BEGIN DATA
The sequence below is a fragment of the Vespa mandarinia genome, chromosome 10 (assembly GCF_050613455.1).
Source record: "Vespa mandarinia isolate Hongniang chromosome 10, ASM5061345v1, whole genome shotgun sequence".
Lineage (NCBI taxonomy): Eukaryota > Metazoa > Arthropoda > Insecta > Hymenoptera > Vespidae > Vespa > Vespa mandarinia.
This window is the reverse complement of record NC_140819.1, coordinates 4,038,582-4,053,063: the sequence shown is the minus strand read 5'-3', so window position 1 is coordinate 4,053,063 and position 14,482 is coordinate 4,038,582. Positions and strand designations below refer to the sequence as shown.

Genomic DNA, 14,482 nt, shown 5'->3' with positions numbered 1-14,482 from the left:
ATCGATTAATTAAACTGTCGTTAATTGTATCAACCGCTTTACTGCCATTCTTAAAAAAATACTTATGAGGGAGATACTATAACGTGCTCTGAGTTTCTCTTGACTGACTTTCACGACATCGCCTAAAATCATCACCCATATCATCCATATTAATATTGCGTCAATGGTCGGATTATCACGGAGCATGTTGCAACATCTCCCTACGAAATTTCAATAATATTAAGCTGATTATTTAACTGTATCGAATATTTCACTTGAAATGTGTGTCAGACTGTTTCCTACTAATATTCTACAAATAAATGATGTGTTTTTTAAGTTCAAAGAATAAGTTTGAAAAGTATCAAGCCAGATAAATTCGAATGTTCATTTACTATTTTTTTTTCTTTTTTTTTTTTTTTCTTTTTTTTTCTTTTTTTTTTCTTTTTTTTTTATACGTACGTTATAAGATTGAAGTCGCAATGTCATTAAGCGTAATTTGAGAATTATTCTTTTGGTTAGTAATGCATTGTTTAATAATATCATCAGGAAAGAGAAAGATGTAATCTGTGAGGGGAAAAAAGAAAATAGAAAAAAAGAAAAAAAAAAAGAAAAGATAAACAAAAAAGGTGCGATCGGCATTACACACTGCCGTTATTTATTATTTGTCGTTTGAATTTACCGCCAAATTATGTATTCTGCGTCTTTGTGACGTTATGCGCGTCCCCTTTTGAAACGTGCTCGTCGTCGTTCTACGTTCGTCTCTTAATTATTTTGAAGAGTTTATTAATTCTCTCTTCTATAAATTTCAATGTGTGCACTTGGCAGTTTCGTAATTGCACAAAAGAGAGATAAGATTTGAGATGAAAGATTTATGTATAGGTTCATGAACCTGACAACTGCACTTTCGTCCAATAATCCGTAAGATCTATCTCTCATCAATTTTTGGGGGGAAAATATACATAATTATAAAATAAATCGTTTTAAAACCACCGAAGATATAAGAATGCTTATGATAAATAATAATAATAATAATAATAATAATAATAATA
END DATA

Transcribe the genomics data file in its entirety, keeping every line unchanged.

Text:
The sequence below is a fragment of the Vespa mandarinia genome, chromosome 10 (assembly GCF_050613455.1).
Source record: "Vespa mandarinia isolate Hongniang chromosome 10, ASM5061345v1, whole genome shotgun sequence".
Lineage (NCBI taxonomy): Eukaryota > Metazoa > Arthropoda > Insecta > Hymenoptera > Vespidae > Vespa > Vespa mandarinia.
This window is the reverse complement of record NC_140819.1, coordinates 4,038,582-4,053,063: the sequence shown is the minus strand read 5'-3', so window position 1 is coordinate 4,053,063 and position 14,482 is coordinate 4,038,582. Positions and strand designations below refer to the sequence as shown.

Genomic DNA, 14,482 nt, shown 5'->3' with positions numbered 1-14,482 from the left:
ATCGATTAATTAAACTGTCGTTAATTGTATCAACCGCTTTACTGCCATTCTTAAAAAAATACTTATGAGGGAGATACTATAACGTGCTCTGAGTTTCTCTTGACTGACTTTCACGACATCGCCTAAAATCATCACCCATATCATCCATATTAATATTGCGTCAATGGTCGGATTATCACGGAGCATGTTGCAACATCTCCCTACGAAATTTCAATAATATTAAGCTGATTATTTAACTGTATCGAATATTTCACTTGAAATGTGTGTCAGACTGTTTCCTACTAATATTCTACAAATAAATGATGTGTTTTTTAAGTTCAAAGAATAAGTTTGAAAAGTATCAAGCCAGATAAATTCGAATGTTCATTTACTATTTTTTTTTCTTTTTTTTTTTTTTTCTTTTTTTTTCTTTTTTTTTTCTTTTTTTTTTATACGTACGTTATAAGATTGAAGTCGCAATGTCATTAAGCGTAATTTGAGAATTATTCTTTTGGTTAGTAATGCATTGTTTAATAATATCATCAGGAAAGAGAAAGATGTAATCTGTGAGGGGAAAAAAGAAAATAGAAAAAAAGAAAAAAAAAAAGAAAAGATAAACAAAAAAGGTGCGATCGGCATTACACACTGCCGTTATTTATTATTTGTCGTTTGAATTTACCGCCAAATTATGTATTCTGCGTCTTTGTGACGTTATGCGCGTCCCCTTTTGAAACGTGCTCGTCGTCGTTCTACGTTCGTCTCTTAATTATTTTGAAGAGTTTATTAATTCTCTCTTCTATAAATTTCAATGTGTGCACTTGGCAGTTTCGTAATTGCACAAAAGAGAGATAAGATTTGAGATGAAAGATTTATGTATAGGTTCATGAACCTGACAACTGCACTTTCGTCCAATAATCCGTAAGATCTATCTCTCATCAATTTTTGGGGGGAAAATATACATAATTATAAAATAAATCGTTTTAAAACCACCGAAGATATAAGAATGCTTATGATAAATAATAATAATAATAATAATAATAATAATAATA